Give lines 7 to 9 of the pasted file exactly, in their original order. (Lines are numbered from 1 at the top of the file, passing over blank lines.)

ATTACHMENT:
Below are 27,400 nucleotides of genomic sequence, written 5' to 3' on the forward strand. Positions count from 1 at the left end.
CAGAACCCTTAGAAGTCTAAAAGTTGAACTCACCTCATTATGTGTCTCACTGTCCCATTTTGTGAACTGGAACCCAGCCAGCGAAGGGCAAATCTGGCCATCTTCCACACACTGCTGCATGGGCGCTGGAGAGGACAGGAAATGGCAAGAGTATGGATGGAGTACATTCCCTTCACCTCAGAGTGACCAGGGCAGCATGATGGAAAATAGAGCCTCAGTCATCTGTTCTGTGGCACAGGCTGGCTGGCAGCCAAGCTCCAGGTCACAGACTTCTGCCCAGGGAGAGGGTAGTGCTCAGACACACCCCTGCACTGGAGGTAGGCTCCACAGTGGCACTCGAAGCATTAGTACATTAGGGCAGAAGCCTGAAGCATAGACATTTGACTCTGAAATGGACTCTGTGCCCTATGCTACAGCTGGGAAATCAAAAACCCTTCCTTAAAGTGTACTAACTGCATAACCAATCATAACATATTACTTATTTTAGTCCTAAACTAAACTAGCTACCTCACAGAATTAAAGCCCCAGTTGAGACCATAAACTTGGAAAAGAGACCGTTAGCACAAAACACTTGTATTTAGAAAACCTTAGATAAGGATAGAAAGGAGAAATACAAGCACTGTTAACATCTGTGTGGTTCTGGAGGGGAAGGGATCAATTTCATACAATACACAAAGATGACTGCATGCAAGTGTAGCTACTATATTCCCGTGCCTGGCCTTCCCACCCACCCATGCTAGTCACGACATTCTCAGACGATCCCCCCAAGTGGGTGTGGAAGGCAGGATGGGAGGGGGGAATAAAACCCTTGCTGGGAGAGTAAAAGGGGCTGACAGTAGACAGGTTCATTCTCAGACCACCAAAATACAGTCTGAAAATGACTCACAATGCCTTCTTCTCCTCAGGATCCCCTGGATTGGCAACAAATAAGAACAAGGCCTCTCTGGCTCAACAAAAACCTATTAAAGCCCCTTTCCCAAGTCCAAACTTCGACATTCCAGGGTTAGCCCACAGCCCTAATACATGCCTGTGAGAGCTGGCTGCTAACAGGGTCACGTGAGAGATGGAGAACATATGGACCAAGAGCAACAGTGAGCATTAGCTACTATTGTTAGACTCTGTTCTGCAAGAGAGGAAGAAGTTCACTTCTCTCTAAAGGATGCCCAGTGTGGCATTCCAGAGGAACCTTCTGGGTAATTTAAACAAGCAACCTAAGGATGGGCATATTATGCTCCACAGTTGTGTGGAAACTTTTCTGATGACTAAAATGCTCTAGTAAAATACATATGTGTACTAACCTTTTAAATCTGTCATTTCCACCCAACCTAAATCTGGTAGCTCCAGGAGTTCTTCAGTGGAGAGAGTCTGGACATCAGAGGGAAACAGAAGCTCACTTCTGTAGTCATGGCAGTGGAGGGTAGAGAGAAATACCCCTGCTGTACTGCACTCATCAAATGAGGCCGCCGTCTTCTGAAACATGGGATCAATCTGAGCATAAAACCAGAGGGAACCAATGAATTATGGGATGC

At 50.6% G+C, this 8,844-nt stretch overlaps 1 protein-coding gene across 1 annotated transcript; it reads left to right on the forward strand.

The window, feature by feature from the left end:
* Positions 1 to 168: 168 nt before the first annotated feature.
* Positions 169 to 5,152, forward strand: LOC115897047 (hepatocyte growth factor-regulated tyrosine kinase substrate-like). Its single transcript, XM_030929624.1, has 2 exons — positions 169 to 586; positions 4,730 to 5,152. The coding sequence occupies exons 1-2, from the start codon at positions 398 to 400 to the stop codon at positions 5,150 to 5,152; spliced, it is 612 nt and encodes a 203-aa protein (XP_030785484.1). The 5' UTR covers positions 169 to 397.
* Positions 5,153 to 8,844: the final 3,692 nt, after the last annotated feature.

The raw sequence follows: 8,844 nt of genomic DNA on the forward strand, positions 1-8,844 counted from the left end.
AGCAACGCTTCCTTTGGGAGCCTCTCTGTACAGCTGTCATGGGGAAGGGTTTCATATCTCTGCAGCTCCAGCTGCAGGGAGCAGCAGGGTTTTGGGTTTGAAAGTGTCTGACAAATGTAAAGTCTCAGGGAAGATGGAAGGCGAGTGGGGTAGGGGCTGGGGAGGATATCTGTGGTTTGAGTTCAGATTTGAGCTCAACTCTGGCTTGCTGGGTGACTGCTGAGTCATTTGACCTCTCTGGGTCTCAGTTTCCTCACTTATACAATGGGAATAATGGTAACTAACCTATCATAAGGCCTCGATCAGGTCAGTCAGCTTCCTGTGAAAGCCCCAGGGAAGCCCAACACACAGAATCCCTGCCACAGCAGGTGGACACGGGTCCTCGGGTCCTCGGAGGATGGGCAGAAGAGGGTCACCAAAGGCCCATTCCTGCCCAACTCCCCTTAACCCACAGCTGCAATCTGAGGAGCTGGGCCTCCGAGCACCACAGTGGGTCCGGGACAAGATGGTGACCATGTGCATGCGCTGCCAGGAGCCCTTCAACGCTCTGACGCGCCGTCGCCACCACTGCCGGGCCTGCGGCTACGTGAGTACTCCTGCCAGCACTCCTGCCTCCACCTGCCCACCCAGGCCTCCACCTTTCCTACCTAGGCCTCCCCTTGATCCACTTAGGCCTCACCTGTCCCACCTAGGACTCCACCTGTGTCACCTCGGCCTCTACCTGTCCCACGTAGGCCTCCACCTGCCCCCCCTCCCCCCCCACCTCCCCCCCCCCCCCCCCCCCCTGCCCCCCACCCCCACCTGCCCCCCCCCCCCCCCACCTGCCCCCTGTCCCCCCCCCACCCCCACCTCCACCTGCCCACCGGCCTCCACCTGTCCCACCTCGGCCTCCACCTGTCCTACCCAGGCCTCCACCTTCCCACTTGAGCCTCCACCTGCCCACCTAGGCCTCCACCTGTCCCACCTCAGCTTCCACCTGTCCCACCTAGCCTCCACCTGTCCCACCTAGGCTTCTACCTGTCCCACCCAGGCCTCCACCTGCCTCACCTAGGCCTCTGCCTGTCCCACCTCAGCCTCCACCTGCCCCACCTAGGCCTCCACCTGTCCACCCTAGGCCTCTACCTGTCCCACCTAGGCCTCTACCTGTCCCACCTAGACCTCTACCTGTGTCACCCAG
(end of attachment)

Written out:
* Positions 5,153 to 8,844: the final 3,692 nt, after the last annotated feature.

The raw sequence follows: 8,844 nt of genomic DNA on the forward strand, positions 1-8,844 counted from the left end.
AGCAACGCTTCCTTTGGGAGCCTCTCTGTACAGCTGTCATGGGGAAGGGTTTCATATCTCTGCAGCTCCAGCTGCAGGGAGCAGCAGGGTTTTGGGTTTGAAAGTGTCTGACAAATGTAAAGTCTCAGGGAAGATGGAAGGCGAGTGGGGTAGGGGCTGGGGAGGATATCTGTGGTTTGAGTTCAGATTTGAGCTCAACTCTGGCTTGCTGGGTGACTGCTGAGTCATTTGACCTCTCTGGGTCTCAGTTTCCTCACTTATACAATGGGAATAATGGTAACTAACCTATCATAAGGCCTCGATCAGGTCAGTCAGCTTCCTGTGAAAGCCCCAGGGAAGCCCAACACACAGAATCCCTGCCACAGCAGGTGGACACGGGTCCTCGGGTCCTCGGAGGATGGGCAGAAGAGGGTCACCAAAGGCCCATTCCTGCCCAACTCCCCTTAACCCACAGCTGCAATCTGAGGAGCTGGGCCTCCGAGCACCACAGTGGGTCCGGGACAAGATGGTGACCATGTGCATGCGCTGCCAGGAGCCCTTCAACGCTCTGACGCGCCGTCGCCACCACTGCCGGGCCTGCGGCTACGTGAGTACTCCTGCCAGCACTCCTGCCTCCACCTGCCCACCCAGGCCTCCACCTTTCCTACCTAGGCCTCCCCTTGATCCACTTAGGCCTCACCTGTCCCACCTAGGACTCCACCTGTGTCACCTCGGCCTCTACCTGTCCCACGTAGGCCTCCACCTGCCCCCCCTCCCCCCCCACCTCCCCCCCCCCCCCCCCCCCCTGCCCCCCACCCCCACCTGCCCCCCCCCCCCCCCACCTGCCCCCTGTCCCCCCCCCACCCCCACCTCCACCTGCCCACCGGCCTCCACCTGTCCCACCTCGGCCTCCACCTGTCCTACCCAGGCCTCCACCTTCCCACTTGAGCCTCCACCTGCCCACCTAGGCCTCCACCTGTCCCACCTCAGCTTCCACCTGTCCCACCTAGCCTCCACCTGTCCCACCTAGGCTTCTACCTGTCCCACCCAGGCCTCCACCTGCCTCACCTAGGCCTCTGCCTGTCCCACCTCAGCCTCCACCTGCCCCACCTAGGCCTCCACCTGTCCACCCTAGGCCTCTACCTGTCCCACCTAGGCCTCTACCTGTCCCACCTAGACCTCTACCTGTGTCACCCAG